FSA required students to obtain their own weather briefings as part of the preflight planning process. The school had a separate room where students could call Leidos Flight Service (LFS) to obtain weather briefings and file flight plans. There were also computers available to obtain weather information and file flight plans electronically. According to the flight school, the computers used to obtain weather information do not require a student to sign in, so there was no record available to determine if the pilot used one of the school's computers to obtain weather information before the accident flight.

According to LFS, neither they nor any of the other vendors that use the LFS database, provided the student pilot any services (weather briefing, flight plan filing) before the accident flight.

A review of FSA's Aviation Safety Action Program (ASAP) dispatch occurrence forms submitted by the four other FSA pilots who flew on the morning of the accident revealed that two of the pilots specifically stated that they had checked the METAR and TAF before they departed and weather was VFR. However, it was still dark out and they could not see the cloud bases. Both pilots departed between 0630 and 0650 and entered the clouds on takeoff between 400 and 700 ft agl. Both pilots were able to climb above the clouds and divert to another airport. Another pilot, who did not specifically say that he checked weather that morning, said that the sky was "dim and gray" and he departed at 0645. After takeoff, he entered the clouds at 600 ft agl, but was able to climb and divert to another airport. The fourth pilot was the first on the flight line that morning and said that the ceiling and visibility were good, and he departed at 0610. The pilot flew east and noted that the cloud layers were not good for practicing maneuvers, so he returned to VRB. He said that the ceiling height was dropping quickly, but he was able to maintain visual contact with the airport and land.

Wreckage and Impact Information

Crew Injuries: 1 Fatal
Aircraft Damage: Substantial
Passenger Injuries:
Aircraft Fire: None
Ground Injuries: 
Aircraft Explosion: None
Total Injuries: 1 Fatal 
Latitude, Longitude: 27.715,-80.527221

The airplane’s initial impact point was an approximate 30-ft-tall tree; the wreckage path continued about 460 ft through trees and the airplane came to rest on its right side on a magnetic heading of about 115°. All major components of the airplane were located at the accident site and there was no post-impact fire.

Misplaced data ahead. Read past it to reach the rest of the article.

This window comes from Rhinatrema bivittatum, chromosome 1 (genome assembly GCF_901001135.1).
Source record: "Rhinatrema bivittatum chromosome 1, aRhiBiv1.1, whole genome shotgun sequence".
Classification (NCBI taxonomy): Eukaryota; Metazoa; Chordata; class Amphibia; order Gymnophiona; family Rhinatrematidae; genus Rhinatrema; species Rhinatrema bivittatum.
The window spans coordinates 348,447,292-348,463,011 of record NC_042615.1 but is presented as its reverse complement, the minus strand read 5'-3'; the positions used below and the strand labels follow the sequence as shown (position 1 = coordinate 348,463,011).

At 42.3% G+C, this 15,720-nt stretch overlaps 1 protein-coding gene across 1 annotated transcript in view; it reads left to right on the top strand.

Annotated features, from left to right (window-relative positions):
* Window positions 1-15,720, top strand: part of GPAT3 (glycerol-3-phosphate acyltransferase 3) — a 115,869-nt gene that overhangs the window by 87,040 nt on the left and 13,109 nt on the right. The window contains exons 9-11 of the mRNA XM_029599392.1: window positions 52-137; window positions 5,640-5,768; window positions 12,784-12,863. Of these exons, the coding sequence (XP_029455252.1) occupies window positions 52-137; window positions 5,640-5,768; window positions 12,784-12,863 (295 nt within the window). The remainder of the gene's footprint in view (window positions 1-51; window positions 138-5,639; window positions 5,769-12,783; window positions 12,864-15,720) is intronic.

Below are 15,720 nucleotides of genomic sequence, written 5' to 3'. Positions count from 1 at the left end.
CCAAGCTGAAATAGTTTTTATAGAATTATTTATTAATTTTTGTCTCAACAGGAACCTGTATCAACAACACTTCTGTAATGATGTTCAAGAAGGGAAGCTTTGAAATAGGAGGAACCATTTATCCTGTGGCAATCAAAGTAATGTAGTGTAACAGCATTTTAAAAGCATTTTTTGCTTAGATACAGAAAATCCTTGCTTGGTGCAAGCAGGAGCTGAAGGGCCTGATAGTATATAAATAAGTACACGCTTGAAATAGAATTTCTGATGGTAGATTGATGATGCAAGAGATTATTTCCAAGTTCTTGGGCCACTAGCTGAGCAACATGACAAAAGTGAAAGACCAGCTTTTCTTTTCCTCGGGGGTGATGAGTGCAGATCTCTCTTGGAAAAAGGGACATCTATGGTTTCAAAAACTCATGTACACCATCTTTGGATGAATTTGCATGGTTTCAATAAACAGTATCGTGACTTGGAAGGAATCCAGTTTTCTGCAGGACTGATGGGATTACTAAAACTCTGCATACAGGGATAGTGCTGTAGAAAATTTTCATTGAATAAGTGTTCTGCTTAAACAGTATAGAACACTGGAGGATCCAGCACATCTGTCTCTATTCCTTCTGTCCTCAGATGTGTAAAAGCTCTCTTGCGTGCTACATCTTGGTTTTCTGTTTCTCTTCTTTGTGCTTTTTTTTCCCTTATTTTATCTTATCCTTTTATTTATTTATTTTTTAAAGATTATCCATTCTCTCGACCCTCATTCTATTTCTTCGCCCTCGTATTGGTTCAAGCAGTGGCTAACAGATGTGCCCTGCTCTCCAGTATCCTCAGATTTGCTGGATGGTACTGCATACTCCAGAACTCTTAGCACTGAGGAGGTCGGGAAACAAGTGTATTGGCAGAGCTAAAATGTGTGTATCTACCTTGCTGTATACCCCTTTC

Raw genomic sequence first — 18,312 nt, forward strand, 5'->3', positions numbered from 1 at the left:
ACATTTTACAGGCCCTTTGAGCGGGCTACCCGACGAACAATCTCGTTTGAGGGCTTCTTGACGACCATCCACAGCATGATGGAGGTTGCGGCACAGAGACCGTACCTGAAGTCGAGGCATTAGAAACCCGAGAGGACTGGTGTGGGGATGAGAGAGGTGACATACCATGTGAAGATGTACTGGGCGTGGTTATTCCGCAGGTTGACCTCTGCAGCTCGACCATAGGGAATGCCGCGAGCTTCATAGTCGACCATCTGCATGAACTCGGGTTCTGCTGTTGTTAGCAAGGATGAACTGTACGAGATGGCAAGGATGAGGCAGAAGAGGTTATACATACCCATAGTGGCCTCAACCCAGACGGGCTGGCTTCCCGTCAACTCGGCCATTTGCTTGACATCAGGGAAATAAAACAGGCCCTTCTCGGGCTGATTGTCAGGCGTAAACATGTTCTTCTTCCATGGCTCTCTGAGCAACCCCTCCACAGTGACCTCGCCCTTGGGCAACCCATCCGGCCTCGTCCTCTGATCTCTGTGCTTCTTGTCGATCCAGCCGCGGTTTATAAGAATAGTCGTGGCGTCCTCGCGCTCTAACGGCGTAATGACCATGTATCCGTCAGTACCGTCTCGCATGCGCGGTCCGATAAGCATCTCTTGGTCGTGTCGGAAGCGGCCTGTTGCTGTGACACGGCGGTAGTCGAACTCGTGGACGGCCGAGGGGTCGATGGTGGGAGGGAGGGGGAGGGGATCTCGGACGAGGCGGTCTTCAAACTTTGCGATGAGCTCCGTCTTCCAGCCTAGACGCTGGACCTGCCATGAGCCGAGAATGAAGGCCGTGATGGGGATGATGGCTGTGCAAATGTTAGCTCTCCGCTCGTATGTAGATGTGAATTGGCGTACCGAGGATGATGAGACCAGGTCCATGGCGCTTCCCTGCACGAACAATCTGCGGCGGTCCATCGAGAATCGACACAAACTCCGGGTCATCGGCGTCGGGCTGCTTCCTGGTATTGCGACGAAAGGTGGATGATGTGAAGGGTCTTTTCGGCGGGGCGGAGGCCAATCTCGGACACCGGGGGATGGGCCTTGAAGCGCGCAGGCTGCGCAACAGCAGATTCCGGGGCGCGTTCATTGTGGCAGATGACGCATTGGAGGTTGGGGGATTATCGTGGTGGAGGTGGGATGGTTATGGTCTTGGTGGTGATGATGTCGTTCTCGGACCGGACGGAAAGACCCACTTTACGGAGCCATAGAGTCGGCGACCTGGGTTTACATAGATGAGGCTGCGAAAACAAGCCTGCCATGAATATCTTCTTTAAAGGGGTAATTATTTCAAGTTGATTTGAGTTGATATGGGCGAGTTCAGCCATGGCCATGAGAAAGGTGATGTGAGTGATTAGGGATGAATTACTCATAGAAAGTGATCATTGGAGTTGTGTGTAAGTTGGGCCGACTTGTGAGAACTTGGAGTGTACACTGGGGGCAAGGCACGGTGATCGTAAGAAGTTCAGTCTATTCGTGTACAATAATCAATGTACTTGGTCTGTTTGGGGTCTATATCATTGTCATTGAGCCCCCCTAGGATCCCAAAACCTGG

The airplane's right wing, left wing, section of left stabilator, baggage door, nose gear fork, left main gear, engine cowling, pilot's seat, and a section of the outboard seat rail were found along the wreckage path. The main wreckage included the propeller, engine, fuselage, empennage, vertical stabilizer, rudder, and right stabilator.

The left wing separated from the airframe at the wing root and exhibited extensive leading-edge impact damage. The fuel tank was breached. The aileron and flap remained partially attached to the wing. The aileron cables remained attached at the bell crank and exhibited broomstraw fractures.

The right wing separated at the wing root and was fractured into two sections. The outboard section of wing sustained extensive impact damage. The inboard section (fuel tank) was breached. The flap and aileron remained attached to their respective hinges. The aileron cables were attached to the bell crank and the ends exhibited broomstraw fractures.

The wing flap handle was in the 10° flaps-extended position; the flap torque tube was dislodged from its supporting structure.

Measurement of the stabilator trim jackscrew corresponded to a slight nose-down position.

The vertical stabilizer sustained some impact damage. The rudder remained partially attached. The stabilator remained attached to the fuselage. The right side of the stabilator exhibited leading edge damage and the stabilator was deformed aft. The leading edge of the left side of the stabilator was separated from the assembly and displayed impact damage.

Flight control continuity was established from all flight control surfaces to the cockpit. Any breaks in the system exhibited broomstraw fracturing consistent with overstress.